Living By the Light: Dianne Saron
Door County’s vivid landscapes, fiery autumn foliage and light-reflecting waters capture the attention of thousands of visitors every year, and for the few lucky among them, become the driving force in securing some sort of permanence here.
Dianne Saron counts herself among those lucky few. Fifteen years ago, after marrying former Sturgeon Bay teacher and football coach Gordon Saron in 2001, she made her home in Egg Harbor, relishing the evening glow of sunsets over Green Bay, the breathtaking winter skies, and, of course, the galleries that lined the peninsula.
It was a far cry from the life Saron had led to that point – until her retirement in 2002, life as a district hotel manager included frequent travel, detailed schedules and no time for making art. But as she settled into her retired life, Saron quickly made the jump from consumer of art to creator.
With camera in hand, she began capturing stills of the county’s landscapes, sunsets and changing skies – three natural features that have been a mainstay in her life since childhood.
“Skies are so important to me because growing up, we always had cottages, always had lakes,” Saron said. “My first husband passed away 24 years ago and we always lived on a lake. You got up in the morning and you just looked at the lake, at the sky.”
Little did Saron know these preservations of Door County through the seasons would find new life in pastel form thanks in part to a business art class at Northeast Wisconsin Technical College, where under the direction of facilitator Mary Bosman, Saron’s eyes would be opened to the vivid world of pastels.
“I started taking classes from her through NWTC in Sturgeon Bay and Ephraim twice a week and loved what she was doing,” Saron said. “Before that, I had just done charcoal portraiture and pen-and-ink.”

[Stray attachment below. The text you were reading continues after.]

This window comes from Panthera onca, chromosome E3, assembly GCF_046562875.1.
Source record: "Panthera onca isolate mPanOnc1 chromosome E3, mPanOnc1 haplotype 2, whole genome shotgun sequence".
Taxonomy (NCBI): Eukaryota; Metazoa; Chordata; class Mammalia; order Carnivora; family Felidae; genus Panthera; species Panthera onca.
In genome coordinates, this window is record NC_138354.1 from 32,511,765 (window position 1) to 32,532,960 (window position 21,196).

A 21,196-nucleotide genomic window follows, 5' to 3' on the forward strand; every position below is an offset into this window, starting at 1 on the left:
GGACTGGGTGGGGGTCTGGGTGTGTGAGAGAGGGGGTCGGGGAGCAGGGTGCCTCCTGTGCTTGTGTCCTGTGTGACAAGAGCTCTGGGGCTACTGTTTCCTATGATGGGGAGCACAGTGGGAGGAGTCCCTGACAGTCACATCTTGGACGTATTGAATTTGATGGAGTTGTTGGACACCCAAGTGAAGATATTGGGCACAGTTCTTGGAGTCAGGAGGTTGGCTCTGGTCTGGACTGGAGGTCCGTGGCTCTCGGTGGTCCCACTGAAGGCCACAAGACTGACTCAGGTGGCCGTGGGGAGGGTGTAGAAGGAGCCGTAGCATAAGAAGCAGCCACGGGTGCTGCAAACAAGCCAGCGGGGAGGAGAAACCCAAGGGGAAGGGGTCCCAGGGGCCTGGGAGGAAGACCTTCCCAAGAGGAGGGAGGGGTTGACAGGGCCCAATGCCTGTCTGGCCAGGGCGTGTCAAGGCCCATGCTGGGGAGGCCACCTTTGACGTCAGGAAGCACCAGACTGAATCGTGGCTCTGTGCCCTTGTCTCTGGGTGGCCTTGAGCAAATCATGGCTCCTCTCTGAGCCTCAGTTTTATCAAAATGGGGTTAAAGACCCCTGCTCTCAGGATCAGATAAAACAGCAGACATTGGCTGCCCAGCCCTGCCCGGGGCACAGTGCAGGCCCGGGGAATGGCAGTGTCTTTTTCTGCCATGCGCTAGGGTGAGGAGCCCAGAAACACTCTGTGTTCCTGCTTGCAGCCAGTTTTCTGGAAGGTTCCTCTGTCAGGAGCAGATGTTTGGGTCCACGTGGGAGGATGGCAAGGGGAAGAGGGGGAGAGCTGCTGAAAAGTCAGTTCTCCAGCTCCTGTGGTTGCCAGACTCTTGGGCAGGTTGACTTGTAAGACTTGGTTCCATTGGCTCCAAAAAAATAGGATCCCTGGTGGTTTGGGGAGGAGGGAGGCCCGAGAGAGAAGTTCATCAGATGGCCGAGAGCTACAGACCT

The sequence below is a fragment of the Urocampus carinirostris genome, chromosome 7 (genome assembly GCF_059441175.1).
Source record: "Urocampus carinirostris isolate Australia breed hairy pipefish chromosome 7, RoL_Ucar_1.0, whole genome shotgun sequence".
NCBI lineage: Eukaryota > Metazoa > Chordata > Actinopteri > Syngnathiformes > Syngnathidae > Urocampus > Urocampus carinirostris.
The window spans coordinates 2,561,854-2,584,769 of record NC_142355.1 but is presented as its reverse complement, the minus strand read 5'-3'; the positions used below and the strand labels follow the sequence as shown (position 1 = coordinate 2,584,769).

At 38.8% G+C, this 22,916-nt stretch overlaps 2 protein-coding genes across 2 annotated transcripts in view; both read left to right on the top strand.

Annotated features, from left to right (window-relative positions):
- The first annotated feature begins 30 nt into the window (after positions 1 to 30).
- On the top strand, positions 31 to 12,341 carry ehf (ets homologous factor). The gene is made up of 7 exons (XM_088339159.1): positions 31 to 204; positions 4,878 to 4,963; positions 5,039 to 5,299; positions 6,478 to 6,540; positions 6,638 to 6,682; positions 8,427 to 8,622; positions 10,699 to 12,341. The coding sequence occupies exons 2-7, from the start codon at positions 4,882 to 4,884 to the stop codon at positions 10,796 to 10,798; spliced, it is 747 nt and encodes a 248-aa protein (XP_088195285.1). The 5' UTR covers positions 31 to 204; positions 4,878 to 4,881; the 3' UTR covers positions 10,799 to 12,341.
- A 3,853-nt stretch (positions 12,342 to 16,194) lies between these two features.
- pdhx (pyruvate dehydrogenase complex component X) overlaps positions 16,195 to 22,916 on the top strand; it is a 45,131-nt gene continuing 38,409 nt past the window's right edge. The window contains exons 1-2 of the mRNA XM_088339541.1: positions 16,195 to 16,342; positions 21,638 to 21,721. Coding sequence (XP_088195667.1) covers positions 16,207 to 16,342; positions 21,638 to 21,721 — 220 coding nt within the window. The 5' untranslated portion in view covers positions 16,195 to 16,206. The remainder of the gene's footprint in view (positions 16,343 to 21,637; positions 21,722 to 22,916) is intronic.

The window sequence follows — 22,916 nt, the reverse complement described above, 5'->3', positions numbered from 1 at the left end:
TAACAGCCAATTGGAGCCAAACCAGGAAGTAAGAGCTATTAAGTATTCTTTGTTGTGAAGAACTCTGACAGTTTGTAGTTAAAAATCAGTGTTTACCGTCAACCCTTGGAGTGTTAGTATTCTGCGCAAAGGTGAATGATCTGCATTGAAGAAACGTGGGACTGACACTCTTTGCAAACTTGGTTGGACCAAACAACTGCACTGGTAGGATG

That class was the catalyst for Saron’s life as a student of the Door County art scene, counting among her influences artists Tom Christopher, Colette Odya Smith and Marla Baggetta.
“I took many classes. In fact, I went out to the art school and got a list of all the artists that I’ve taken from over the years and I said to Gordon, ‘You could’ve retired a year earlier!’” she laughed. “I love to learn and I love different processes. I do oils also. I love the oil; I love the mixing of the colors, but there’s something about those pastels, putting your hands to the paper.”
Light-capturing landscapes have become the dominant focus of Saron’s work in pastels, some of which have been exhibited at The Hardy Gallery, The William S. Fairfield Art Museum and the Miller Art Museum.
Each piece begins with an acrylic or watercolor underpainting to establish its values. Saron often experiments with different paper surfaces and boards, and largely builds each piece off the photographs she takes around the peninsula. A small number of pieces are created en plein air, but all are done with a sense of freedom Saron has developed since landing in Door County 14 years ago.
“I love that part,” Saron said. “That took a long time to go from that mindset and art brought me there, plus the experience of looking for joy in things. I don’t need to be worried about what it’s going to look like. It’s going to be what it is in the end.”
For fellow Door County Art League member Connie Glowacki, Saron’s landscapes represent freedom of color and the depth of her commitment to her medium.
“She does beautiful pastel work and she’s continued to grow and use more colors,” Glowacki said. “You have a sentiment when you look at her pictures … she’s marvelously developed and has a little more freedom in the use of different colors which might not be there but you accept because they are the right value.”
That grasp on pastels, values and light has led to Saron to facilitate painting classes at different Door County venues. She is also a member of the Peninsula School of Art’s gallery committee, program director for the Door County Art League, a member of The Hardy Gallery, and a docent at Miller Art Museum.